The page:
All About Coughs
By Canada Cloud Health | Published Thursday 18 February 2021
Cough is a symptom that is experienced by everyone. Cough is actually an essential protective and defensive action by the body to remove mucus, noxious substances and infections from the larynx, trachea and larger airways.
Coughing is the most efficient mechanism for clearing the upper airways, and is essential innate inbuilt defense mechanism.
Absence of the coughing is harmful and may cause problems, and sometimes may be fatal.
Cough may be the first sign of disease of the airways or lungs (Upper Respiratory Tract Infection). If cough is persistent then it may be a potential disease for clinician to identify based on duration of coughing.
What causes a cough?
Nearly all conditions affecting the respiratory tract and some extrapulmonary conditions may cause cough. Clinicians will decide the cause of cough and accordingly treatment will be prescribed.
Cough may be persistent in incurable diseases such as in terminal lung cancer, when other chronic symptoms are also present such as dyspnea and pain.
Cough may be the most prominent symptom complained of by patients with chronic respiratory disease such as asthma, cystic fibrosis and Chronic obstructive pulmonary disease (COPD).
Excessive persistent cough may be due to chronic non-malignant disease with or without excessive mucus production.
The effect of persistent cough itself may be harmful and deleterious to the patient. Chronic cough causes difficulty in breathing, and adversely affects social activities and sleep. This in turn degrades the quality of life of patient and also causes social embarrassment. In addition, cough also causes urinary incontinence, muscle ache, bodyache, insomnia and fatigue.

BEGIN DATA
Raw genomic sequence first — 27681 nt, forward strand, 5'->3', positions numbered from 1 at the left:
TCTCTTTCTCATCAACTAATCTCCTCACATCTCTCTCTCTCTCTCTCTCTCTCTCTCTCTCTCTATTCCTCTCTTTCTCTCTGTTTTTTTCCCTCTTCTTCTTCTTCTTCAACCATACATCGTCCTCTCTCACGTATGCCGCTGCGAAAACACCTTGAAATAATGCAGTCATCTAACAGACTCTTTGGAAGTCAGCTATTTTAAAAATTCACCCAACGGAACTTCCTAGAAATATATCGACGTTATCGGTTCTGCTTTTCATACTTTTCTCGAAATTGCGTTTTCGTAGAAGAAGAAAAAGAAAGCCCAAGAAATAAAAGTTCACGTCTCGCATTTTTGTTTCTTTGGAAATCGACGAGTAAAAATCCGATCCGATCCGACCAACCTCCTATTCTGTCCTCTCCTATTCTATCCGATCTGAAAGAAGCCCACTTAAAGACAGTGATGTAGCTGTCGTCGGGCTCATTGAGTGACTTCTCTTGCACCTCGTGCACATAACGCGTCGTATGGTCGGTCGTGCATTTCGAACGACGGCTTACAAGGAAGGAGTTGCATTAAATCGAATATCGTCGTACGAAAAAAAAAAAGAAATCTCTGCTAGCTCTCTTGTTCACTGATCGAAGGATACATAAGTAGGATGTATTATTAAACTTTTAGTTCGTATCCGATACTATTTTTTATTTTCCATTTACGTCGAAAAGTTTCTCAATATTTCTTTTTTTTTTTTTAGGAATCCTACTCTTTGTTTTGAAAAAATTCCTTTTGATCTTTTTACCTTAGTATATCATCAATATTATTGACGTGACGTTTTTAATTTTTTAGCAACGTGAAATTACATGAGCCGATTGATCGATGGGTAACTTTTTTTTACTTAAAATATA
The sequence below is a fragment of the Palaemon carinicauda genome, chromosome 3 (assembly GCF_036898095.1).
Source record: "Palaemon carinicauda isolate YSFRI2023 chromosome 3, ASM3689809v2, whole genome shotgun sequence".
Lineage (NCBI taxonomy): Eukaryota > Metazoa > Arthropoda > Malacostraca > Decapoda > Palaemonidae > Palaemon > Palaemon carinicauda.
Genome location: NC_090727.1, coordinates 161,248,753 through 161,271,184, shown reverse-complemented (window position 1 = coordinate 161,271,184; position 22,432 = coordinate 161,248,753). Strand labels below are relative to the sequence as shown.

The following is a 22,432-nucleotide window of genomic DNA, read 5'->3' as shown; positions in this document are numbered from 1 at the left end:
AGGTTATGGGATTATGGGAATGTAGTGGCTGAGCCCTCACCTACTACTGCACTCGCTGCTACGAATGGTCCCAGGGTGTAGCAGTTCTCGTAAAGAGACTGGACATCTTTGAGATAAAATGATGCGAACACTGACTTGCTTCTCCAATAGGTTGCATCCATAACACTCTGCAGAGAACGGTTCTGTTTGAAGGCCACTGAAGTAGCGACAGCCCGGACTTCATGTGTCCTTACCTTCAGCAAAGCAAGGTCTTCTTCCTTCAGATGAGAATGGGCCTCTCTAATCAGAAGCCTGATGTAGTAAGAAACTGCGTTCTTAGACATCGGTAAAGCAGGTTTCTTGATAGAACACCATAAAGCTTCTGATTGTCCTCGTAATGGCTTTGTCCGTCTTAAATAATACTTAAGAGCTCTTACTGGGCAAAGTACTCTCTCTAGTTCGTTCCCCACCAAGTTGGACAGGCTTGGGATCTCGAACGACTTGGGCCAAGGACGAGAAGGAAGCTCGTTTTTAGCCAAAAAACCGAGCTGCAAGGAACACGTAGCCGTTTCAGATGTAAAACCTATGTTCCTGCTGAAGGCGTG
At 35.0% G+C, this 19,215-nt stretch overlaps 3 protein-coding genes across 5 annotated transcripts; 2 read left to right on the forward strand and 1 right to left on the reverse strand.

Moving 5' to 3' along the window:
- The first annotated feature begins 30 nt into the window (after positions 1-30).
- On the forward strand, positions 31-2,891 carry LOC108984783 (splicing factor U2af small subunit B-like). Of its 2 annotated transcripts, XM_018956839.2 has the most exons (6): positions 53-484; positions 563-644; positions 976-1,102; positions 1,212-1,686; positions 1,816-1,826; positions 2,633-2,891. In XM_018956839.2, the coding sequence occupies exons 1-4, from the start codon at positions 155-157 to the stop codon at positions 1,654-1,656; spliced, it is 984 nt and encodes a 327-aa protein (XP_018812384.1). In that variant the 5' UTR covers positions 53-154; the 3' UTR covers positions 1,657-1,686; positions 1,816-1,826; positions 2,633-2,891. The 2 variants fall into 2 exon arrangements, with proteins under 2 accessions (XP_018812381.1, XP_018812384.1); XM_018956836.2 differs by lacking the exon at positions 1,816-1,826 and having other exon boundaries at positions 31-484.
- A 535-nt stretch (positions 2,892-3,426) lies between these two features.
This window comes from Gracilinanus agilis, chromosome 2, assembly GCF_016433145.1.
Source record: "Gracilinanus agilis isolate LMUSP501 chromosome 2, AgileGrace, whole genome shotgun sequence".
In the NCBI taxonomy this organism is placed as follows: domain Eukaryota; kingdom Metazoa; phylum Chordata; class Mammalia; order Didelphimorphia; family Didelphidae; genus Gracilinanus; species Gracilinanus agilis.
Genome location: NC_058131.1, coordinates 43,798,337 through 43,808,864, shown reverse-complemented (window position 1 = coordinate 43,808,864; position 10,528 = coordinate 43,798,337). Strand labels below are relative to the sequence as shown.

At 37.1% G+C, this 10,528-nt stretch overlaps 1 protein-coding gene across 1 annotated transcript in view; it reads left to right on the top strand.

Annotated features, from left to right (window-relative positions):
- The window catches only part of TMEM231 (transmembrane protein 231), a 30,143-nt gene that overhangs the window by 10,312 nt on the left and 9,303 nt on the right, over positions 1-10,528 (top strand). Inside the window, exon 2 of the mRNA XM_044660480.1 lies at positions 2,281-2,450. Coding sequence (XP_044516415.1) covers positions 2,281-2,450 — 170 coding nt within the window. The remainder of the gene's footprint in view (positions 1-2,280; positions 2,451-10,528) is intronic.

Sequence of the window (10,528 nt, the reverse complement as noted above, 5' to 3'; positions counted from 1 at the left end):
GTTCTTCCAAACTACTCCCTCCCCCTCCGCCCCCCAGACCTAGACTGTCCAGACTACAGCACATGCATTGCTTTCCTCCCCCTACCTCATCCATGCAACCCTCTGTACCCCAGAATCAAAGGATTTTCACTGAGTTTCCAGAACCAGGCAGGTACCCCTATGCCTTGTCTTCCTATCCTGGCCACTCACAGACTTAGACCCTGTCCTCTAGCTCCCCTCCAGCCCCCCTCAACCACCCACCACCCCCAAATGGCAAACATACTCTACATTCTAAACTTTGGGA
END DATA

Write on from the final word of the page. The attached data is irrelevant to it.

Exposure to pollutants or environmental irritants are the potential factors that trigger coughing.
Types of cough
Coughing is also the commonest symptom for which medical advice is sought. Cough may be divided into
• Defined, acute, self-limiting cough: Lasting <3weeks.
• Subacute cough: 3–8 weeks’ duration.
• Chronic persistent cough: >8 weeks’ duration
The majority of consultations with acute cough are due to viral respiratory tract infections. Viruses like influenza, parainfluenza, rhinovirus, adenovirus, respiratory syncytial virus and the respiratory corona virus cause coughing.
Respiratory syncytial virus is the single most common cause of cough in infancy. Infection occurs as epidemics, usually between the winter and early summer. Each outbreak lasts between 2 and 3 months and can involve as many as half of all families with children.
The three common causes of chronic cough- Asthma, Gastroesophageal reflux disorder (GERD), rhinitis and post nasal drip cough.
Cough is also classified as Dry cough, Wet cough and Whooping cough.
• Dry cough- Dry cough is common symptom of respiratory illnesses. It is also called as non-productive cough. There is very little or no mucous in the throat. Throat is sore and rough and person may have itching. It can be because of asthma, or GERD or lung cancer. Many times, cough subsides within few days.
• Wet cough- There is increased mucus secretion and patient coughs up phlegm. It is also called as productive cough or chesty cough. Wet cough may be because of bronchiectasis, pneumonia, COPD or some infection.
• Whooping cough- It is also called as Pertussis, and is a contagious bacterial infection caused by Bordetella pertussis.
When to see a doctor
Cough is one of the most common symptoms for which patients go to clinic. Coughing can be so severe as to induce vomiting, incontinence and syncope, and affects quality of life.
Cough, when frequently accompanies the common cold and is usually self-limiting, causing little problem. In this circumstance, many individuals self-medicate, with ‘over-the-counter’ antitussive preparations.
Patient should seek medical advice if:
• Frequent episodes of fever
• The cough is getting severe and chronic
• Feeling of swelling or lump in the throat causing difficulty in swallowing
• Prolonged cough with weight loss
• Change in voice and difficulty in speaking
• Cough with blood in sputum
• Difficulty in breathing and pain in chest
• Chronic cough and disturbed sleep.